My artistic practice is multidisciplinary, employing the media that best communicates the concept and image. My ideas often start with the questions and observations I have of society, and my identity crisis as a bi-cultural millennial who is suspended between the U.S. and Japan, constantly going back and forth between clarity and confusion. Through research, these ideas develop into works that challenge normalized notions of gender, culture, and power structures seen in both global and culturally specific contexts.
Using satire and humor, I often incorporate cultural references and/or my body so the work speaks immediately and personally to both the intellect and emotion of the viewer. Satire and humor make the work accessible, yet provocative, and also reveal the hidden power dynamics in society that are often subliminally transmitted in these ubiquitous images and references.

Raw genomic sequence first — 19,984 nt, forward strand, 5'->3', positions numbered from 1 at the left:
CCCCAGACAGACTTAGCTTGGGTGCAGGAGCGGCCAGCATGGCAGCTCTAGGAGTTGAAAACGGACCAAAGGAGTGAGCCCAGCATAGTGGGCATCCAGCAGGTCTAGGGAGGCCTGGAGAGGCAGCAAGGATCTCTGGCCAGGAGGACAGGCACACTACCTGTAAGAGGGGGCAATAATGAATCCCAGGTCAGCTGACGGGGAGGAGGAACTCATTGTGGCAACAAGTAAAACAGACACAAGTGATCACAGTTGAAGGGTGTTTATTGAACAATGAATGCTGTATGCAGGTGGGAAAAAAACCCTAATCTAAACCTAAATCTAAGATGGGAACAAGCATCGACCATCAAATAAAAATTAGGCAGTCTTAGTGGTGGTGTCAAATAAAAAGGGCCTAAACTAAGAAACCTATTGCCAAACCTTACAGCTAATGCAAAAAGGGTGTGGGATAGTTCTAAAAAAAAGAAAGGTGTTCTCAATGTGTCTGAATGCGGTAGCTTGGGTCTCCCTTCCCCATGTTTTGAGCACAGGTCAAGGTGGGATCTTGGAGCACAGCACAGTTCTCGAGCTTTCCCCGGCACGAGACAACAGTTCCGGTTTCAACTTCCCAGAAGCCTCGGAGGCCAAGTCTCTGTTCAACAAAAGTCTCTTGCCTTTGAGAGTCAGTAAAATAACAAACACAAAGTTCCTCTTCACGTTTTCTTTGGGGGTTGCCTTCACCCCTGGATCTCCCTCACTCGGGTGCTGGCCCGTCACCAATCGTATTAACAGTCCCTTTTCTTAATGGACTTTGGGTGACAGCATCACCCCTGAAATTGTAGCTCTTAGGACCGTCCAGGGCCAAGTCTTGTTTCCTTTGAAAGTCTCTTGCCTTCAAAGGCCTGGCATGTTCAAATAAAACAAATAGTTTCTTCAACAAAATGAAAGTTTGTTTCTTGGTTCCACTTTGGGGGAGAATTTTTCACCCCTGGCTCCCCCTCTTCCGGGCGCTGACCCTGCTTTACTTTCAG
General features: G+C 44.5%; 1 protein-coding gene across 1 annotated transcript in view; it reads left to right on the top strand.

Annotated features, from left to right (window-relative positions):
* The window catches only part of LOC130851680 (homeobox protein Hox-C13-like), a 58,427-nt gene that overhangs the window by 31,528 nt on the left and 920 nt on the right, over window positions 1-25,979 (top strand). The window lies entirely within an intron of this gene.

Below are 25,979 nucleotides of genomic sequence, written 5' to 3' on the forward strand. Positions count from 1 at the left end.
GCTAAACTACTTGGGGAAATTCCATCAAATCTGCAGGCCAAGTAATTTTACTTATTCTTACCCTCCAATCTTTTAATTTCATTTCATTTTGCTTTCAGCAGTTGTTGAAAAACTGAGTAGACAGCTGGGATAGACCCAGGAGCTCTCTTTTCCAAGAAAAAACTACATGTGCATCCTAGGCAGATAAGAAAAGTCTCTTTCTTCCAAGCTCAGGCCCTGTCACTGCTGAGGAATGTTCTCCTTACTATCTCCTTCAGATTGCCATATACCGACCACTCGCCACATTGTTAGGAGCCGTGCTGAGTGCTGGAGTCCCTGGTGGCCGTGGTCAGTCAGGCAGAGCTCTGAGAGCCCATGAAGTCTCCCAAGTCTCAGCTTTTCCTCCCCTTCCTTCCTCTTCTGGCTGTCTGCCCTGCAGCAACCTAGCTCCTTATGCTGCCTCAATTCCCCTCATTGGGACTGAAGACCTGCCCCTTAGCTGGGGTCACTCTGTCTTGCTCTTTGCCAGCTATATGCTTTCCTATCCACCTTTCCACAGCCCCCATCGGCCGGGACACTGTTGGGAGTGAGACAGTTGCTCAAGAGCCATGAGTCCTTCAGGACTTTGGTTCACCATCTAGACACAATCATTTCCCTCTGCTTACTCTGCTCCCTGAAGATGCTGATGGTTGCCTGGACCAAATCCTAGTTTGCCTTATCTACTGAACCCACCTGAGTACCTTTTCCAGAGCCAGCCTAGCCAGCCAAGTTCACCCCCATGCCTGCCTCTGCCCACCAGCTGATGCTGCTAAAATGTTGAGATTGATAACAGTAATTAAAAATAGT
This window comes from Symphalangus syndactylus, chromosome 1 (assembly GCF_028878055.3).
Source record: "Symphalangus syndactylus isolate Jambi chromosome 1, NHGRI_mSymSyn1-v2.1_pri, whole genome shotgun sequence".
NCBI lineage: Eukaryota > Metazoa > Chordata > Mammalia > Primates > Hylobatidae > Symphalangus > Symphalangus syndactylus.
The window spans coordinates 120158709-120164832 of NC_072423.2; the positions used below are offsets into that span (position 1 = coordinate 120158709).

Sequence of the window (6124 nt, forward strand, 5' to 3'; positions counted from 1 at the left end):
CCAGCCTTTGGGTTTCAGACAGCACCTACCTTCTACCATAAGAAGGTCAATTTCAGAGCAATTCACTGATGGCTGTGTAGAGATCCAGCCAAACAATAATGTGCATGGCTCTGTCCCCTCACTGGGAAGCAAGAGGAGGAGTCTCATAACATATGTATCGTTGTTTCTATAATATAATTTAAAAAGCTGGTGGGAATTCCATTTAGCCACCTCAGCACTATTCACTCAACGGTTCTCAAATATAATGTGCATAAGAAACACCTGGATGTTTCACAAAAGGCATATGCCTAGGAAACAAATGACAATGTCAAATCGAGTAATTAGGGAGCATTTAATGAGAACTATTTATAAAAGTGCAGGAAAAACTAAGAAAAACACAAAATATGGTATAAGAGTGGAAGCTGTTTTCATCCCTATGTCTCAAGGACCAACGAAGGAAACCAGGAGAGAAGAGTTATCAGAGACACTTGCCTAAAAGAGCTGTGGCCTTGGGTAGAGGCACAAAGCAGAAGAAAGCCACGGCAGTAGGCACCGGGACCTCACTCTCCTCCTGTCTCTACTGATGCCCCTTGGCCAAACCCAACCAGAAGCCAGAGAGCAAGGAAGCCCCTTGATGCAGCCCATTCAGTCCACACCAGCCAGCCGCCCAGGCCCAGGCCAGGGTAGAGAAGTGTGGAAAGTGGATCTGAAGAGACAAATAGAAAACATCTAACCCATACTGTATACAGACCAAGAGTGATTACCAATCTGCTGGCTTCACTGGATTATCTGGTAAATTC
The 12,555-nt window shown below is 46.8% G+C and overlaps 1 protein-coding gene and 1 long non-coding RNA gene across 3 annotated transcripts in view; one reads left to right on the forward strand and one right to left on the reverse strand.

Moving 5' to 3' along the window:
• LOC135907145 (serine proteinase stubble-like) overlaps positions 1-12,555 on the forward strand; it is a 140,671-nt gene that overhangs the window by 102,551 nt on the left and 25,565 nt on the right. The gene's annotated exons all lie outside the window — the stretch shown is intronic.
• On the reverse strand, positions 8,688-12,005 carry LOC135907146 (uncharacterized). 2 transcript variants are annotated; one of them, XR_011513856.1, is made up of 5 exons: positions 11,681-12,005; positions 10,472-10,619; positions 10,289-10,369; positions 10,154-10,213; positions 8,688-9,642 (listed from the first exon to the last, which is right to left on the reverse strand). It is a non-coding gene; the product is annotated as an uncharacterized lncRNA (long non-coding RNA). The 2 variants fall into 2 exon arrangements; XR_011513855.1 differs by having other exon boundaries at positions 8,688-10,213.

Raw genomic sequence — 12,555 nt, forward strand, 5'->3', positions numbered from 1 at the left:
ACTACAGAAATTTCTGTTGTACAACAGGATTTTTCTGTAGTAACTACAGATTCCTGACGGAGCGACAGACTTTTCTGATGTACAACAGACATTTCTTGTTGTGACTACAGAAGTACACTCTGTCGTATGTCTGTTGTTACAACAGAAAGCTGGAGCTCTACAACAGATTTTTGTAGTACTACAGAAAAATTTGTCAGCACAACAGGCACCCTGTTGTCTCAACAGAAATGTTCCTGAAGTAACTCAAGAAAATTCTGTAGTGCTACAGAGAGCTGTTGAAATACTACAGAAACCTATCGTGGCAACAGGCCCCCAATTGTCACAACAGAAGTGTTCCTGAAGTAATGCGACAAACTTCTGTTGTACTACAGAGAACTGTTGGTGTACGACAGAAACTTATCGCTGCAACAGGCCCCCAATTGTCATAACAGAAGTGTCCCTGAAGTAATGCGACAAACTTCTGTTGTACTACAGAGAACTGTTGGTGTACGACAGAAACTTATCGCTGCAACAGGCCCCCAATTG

The notion of “the personal is political” has been very evident to me throughout my life, and I translate that message in my work by using imagery of myself or references to my body to signify that while my experiences and observations are the starting point of the concept, it speaks about a larger issue. Since my work is based on social issues and personal history, cultural references and imagery are important in contextualizing my work, which draws inspiration from three vastly different contexts: my growing up in the U.S. and Japan (the “West” and “East”), and my current life immersed in Latin American culture in my new indefinite home, Ecuador.